The icy crust enveloping Saturn's moon Enceladus has long fascinated astronomers. Evidence collected by NASA and the European Space Agency's Cassini-Huygens spacecraft suggests the shell could be hiding a massive subsurface ocean made up of briny water underneath it — which, tantalizingly, could potentially harbor life.
According to a new study by a team from the University of Arizona and Paris Sciences & Lettres University, published in the journal Nature Astronomy last month, Cassini's observations that found Enceladus is expelling plumes of methane gas suggest that the moon's subsurface oceans may be habitable to Earth-like microorganisms.
"We wanted to know: Could Earthlike microbes that 'eat' the dihydrogen and produce methane explain the surprisingly large amount of methane detected by Cassini?" asked Regis Ferriere, an associate professor at the University of Arizona and a lead author of the study, in a statement.
But figuring out the answer for sure is far from easy.
"Searching for such microbes, known as methanogens, at Enceladus' seafloor would require extremely challenging deep-dive missions that are not in sight for several decades," he added.
The team constructed mathematical models to see if methanogenesis could account for the data collected by Cassini. Their conclusion: microbial hydrothermal vent activity — or processes that would involve extraterrestrial microorganisms — could explain the methane detected by Cassini.
On Earth, hydrothermal activity is caused by cold seawater dipping into the ocean floor, where it gets warmed up by local sources of heat like magma. This water then gets expelled out of vents in the ocean floor, a process that drips methane into the water over time.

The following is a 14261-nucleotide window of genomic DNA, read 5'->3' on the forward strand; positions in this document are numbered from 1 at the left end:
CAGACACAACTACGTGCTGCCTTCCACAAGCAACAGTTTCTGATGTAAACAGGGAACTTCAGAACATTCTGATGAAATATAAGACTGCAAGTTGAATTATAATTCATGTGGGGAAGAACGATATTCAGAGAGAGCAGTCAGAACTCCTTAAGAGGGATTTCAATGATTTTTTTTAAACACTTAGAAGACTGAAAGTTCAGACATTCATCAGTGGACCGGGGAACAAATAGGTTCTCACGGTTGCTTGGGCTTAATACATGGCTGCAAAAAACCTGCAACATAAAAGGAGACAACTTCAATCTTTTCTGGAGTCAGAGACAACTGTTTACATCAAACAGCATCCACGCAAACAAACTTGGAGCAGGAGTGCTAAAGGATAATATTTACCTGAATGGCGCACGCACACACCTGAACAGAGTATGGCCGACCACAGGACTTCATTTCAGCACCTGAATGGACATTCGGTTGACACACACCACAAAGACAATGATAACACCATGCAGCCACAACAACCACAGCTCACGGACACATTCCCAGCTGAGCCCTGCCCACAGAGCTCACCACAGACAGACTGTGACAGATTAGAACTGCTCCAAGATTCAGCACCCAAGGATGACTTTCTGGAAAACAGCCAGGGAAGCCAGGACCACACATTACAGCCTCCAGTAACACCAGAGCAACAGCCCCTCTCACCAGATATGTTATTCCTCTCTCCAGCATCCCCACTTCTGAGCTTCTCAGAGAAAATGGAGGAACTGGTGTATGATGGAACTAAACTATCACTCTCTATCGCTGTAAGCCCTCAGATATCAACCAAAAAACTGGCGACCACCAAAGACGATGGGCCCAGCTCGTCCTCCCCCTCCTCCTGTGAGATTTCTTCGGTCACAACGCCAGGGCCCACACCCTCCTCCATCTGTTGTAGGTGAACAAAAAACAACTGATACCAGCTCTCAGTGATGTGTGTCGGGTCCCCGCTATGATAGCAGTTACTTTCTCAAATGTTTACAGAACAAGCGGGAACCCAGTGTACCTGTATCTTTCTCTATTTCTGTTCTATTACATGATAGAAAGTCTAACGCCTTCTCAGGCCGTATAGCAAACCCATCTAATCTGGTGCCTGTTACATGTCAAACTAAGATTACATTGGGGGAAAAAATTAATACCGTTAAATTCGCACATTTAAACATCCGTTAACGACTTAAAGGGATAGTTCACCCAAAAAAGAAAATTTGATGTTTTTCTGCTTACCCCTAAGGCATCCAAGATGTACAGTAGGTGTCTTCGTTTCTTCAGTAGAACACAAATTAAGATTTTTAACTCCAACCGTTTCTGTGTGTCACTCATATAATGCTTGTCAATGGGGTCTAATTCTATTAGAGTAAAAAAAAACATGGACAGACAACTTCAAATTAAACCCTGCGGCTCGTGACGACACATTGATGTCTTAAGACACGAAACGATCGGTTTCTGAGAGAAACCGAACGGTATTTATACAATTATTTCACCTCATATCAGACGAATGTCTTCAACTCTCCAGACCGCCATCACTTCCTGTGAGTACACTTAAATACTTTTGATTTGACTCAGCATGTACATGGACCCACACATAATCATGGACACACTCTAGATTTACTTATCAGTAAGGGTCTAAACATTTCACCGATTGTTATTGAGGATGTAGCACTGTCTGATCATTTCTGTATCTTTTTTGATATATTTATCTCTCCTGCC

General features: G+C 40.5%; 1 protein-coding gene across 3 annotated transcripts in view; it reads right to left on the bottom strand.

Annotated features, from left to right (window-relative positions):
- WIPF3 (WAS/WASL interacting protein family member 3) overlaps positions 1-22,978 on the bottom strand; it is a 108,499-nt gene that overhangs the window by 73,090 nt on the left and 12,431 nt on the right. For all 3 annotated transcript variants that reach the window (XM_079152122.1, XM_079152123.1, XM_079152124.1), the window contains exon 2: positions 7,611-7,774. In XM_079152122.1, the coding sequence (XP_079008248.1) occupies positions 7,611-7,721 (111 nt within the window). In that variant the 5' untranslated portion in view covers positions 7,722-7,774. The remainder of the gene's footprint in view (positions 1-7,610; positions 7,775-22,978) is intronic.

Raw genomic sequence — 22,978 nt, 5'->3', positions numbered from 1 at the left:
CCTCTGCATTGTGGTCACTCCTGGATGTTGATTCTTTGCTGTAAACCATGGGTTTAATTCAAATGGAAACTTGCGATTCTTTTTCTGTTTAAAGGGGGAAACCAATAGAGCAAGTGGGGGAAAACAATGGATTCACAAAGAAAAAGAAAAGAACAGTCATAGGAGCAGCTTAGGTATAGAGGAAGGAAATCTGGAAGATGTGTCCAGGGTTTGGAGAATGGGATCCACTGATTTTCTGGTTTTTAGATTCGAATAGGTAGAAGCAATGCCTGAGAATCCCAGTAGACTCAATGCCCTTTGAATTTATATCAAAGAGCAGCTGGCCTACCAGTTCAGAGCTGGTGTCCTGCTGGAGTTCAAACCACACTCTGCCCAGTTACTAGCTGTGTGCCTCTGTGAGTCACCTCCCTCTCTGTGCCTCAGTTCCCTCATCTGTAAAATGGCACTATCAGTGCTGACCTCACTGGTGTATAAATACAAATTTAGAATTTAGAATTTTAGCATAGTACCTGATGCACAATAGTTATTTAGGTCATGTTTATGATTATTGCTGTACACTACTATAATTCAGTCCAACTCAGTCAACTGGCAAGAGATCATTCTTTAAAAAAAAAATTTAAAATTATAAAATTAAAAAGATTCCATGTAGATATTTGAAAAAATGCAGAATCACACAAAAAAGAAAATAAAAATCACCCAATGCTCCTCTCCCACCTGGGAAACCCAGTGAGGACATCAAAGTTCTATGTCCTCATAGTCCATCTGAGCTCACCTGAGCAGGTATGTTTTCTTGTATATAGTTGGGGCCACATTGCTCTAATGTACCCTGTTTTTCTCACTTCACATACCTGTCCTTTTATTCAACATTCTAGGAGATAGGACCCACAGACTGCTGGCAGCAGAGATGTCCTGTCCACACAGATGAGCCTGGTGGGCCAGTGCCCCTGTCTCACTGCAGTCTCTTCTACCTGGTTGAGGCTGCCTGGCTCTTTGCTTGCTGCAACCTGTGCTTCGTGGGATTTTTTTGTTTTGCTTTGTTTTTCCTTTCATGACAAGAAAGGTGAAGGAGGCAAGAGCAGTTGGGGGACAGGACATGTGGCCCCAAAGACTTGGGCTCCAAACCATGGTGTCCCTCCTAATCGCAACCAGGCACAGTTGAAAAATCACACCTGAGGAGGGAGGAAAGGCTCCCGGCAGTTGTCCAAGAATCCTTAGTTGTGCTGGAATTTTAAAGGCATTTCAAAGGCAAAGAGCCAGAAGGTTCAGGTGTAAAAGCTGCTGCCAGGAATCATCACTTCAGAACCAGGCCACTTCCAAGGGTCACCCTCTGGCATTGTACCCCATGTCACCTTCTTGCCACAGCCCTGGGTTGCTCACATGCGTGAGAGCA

Most of this methane is released by microorganisms that use the heat as a source of energy, turning carbon dioxide into methane.
According to their computer simulations, the researchers found that similar conditions could exist on Enceladus.
"In summary, not only could we evaluate whether Cassini's observations are compatible with an environment habitable for life, but we could also make quantitative predictions about observations to be expected, should methanogenesis actually occur at Enceladus' seafloor," Ferriere said in the statement.
In fact, without the existence of biological sources of methane production, the levels of methane observed by Cassini couldn't be matched using their models.
Still, it would be premature to draw any definite conclusions.
"Obviously, we are not concluding that life exists in Enceladus' ocean," Ferriere added. "Rather, we wanted to understand how likely it would be that Enceladus' hydrothermal vents could be habitable to Earthlike microorganisms. Very likely, the Cassini data tell us, according to our models."
We simply don't have enough data to go off of just yet.
"In other words, we can't discard the 'life hypothesis' as highly improbable," Ferriere said. "To reject the life hypothesis, we need more data from future missions."
The researchers also didn't rule out other possible abiotic processes that could explain the methane data. For instance, the chemical breakdown of primordial organic matter in the moon's core could be causing significant amounts of methane to be ejected.
It's exciting new research that goes to show how little we know about Saturn's icy moons, despite Cassini's extensive legacy. Perhaps one day, another mission will even get a first hand look.
READ MORE: Methane in the plumes of Saturn's moon Enceladus: Possible signs of life? [University of Arizona]
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